JUNE 24, 2019 BY LIBBY ANNE
I supposed up short when I came upon an Answers in Genesis article titled “Reflections on the Flat-Earth Movement.” I grew up in a young earth creationist home, but no one in our circles believed the earth was flat. It would seem that times are changing. Flat earthers, it turns out, have gained enough of a presence in fundamentalist Christianity that Answers in Genesis feels the need to counter their arguments. And when they do, it makes for some pretty odd reading. Some very, very odd reading.
The article—written by Dr. Danny R. Faulkner, former astronomy professor turned researcher for Answers in Genesis—begins as follows:
I have been studying the flat-earth movement for nearly three and a half years. In this time, I’ve published more than a dozen web articles or blogs on the flat-earth movement, and I’ve written a book on the subject that will soon be published. As I’ve studied this movement, I’ve become fascinated with its sociology. I’m very curious as to what motivates flat-earthers, how they became convinced that the earth is flat, and what their thought processes are.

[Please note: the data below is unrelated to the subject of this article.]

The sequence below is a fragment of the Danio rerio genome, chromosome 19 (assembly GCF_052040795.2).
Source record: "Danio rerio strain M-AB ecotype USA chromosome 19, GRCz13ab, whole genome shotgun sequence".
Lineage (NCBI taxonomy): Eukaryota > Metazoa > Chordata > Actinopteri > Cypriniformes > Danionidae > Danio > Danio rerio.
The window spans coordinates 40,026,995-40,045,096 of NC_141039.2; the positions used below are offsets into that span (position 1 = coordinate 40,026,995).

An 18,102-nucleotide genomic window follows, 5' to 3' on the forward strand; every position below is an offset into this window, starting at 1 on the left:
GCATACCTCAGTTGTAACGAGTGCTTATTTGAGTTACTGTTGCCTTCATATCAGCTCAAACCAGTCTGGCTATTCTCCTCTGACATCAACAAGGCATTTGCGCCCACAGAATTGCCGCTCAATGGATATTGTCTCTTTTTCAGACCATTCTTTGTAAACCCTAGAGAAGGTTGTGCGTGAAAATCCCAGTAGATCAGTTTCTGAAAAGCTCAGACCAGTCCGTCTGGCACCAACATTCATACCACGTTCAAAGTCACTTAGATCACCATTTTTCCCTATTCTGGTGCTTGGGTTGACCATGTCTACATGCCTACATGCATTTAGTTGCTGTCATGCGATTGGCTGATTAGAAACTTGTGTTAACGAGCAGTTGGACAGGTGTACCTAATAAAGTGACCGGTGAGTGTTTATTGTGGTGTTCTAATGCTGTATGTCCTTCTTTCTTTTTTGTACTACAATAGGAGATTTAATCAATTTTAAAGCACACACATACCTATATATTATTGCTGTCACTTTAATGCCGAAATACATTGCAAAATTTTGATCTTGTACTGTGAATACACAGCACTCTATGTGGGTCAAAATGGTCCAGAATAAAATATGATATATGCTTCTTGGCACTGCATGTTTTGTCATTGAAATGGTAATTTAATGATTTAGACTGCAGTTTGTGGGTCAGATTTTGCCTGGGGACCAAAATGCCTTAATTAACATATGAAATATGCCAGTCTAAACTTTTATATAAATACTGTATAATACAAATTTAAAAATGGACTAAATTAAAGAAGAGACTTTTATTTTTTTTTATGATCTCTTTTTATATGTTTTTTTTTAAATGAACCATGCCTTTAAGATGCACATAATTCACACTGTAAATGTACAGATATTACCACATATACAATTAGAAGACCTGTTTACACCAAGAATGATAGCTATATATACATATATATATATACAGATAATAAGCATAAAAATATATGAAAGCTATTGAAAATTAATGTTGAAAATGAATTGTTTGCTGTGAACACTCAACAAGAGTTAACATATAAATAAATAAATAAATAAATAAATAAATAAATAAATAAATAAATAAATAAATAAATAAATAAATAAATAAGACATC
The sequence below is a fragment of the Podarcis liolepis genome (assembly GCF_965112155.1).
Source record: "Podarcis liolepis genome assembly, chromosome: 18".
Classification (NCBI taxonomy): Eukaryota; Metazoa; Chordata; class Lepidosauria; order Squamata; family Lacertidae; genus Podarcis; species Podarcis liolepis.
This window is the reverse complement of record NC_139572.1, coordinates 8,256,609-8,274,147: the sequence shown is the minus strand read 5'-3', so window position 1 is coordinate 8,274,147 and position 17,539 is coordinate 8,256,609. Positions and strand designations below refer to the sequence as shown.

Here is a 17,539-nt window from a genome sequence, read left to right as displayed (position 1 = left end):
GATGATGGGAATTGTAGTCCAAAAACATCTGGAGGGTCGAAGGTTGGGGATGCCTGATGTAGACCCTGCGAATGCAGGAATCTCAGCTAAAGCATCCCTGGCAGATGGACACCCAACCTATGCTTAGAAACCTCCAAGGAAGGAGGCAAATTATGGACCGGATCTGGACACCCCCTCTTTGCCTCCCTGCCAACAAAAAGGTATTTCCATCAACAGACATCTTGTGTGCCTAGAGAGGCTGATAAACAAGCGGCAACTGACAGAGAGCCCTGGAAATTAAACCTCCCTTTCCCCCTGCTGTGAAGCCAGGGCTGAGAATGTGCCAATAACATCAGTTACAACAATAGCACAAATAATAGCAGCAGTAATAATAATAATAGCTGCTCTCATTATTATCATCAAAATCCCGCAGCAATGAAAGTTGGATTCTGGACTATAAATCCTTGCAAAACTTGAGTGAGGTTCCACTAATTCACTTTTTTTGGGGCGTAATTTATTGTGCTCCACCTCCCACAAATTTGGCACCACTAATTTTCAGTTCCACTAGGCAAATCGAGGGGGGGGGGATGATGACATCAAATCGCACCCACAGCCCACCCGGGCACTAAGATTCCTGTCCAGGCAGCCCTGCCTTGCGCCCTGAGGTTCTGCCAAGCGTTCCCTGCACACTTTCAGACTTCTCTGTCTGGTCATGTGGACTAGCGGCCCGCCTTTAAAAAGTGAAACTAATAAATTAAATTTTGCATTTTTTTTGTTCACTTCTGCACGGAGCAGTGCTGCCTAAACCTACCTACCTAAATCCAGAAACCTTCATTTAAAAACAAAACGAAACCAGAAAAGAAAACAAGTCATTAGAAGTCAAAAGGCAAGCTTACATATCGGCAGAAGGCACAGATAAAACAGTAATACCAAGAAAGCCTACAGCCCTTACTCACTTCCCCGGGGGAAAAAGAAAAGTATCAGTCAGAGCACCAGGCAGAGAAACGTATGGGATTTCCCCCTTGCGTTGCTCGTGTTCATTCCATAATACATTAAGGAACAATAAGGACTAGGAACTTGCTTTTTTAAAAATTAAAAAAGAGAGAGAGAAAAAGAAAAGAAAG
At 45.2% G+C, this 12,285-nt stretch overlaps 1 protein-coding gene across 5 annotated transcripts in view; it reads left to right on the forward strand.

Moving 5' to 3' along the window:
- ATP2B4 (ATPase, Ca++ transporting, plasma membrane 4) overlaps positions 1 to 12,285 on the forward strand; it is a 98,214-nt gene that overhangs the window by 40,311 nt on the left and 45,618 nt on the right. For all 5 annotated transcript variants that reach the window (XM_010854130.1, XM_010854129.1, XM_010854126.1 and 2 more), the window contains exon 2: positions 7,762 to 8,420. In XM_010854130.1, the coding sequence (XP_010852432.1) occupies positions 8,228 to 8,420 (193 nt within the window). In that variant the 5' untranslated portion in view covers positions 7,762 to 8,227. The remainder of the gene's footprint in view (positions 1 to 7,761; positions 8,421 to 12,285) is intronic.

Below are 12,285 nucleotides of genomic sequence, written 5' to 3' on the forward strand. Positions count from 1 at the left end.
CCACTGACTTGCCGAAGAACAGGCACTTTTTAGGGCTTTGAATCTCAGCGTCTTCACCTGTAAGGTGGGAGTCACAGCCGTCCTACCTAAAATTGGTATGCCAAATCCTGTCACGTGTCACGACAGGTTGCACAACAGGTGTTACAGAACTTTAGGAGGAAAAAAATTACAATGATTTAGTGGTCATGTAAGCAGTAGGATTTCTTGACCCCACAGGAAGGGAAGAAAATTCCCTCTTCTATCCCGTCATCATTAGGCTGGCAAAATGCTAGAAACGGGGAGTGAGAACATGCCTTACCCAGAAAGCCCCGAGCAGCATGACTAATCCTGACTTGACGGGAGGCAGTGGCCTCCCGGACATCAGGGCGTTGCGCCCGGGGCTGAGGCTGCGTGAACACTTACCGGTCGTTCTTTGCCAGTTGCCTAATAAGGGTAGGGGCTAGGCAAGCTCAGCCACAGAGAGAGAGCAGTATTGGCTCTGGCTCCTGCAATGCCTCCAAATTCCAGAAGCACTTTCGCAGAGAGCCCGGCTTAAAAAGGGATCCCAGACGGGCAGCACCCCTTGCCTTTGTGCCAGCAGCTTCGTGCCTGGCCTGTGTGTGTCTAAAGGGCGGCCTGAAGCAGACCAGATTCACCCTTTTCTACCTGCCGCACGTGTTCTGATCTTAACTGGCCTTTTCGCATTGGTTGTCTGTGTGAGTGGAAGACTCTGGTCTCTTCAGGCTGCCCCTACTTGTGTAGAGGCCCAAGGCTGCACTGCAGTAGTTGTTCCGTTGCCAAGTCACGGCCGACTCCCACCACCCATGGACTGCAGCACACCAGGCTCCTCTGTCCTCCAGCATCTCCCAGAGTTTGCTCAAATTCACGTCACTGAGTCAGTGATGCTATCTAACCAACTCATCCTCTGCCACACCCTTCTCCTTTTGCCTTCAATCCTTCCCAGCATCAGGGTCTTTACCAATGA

There are many, many, many who would say the same about young earth creationism. Faulkner knows that, right? Or does he?
In early May, I attended the premiere of the documentary Faith on the Edge: Exploring the Biblical and Scientific Case Against Flat Earth at Calvary University in Kansas City. There I joined a panel discussion with “The Creation Guys,” Kyle Justice and Pat Roy, the producers of the video, as well as Hebraist Steve Boyd, who, along with me, appeared in the documentary.
No really! This is a thing!
I could not make the documentary trailer embed, so you’ll have to click through here to view it. It’s really something. Let me give you what I thought was the most important bit:
Narrator: With more Christians converting to this idea than at any time in history, it’s having a huge impact.
Faulkner: I think it’s a danger individually, I think it’s a danger to the church, I think it’s a danger to the creation science movement.
Narrator: Are you equipped to give an answer to those that believe?
Next, a camera person asks several college students why the earth is round. The students fumble around and can’t answer the question, which is the point—young earth creationist students attending Christian colleges are not being properly prepared to refute flat earthers’ claims, and that needs to change.
I’m going to go out on a limb and suggest something. Ken Ham and Answers in Genesis teach that essentially all modern scientists are lying to the public, claiming that life evolved and that the earth is billions of years old when in fact the earth was created just 6,000 years ago. Maybe—just maybe—individuals who already believe that there is a mass scientific conspiracy in one area—i.e. young earth creationists—are especially susceptible to believing the same in other areas—such as flat earth.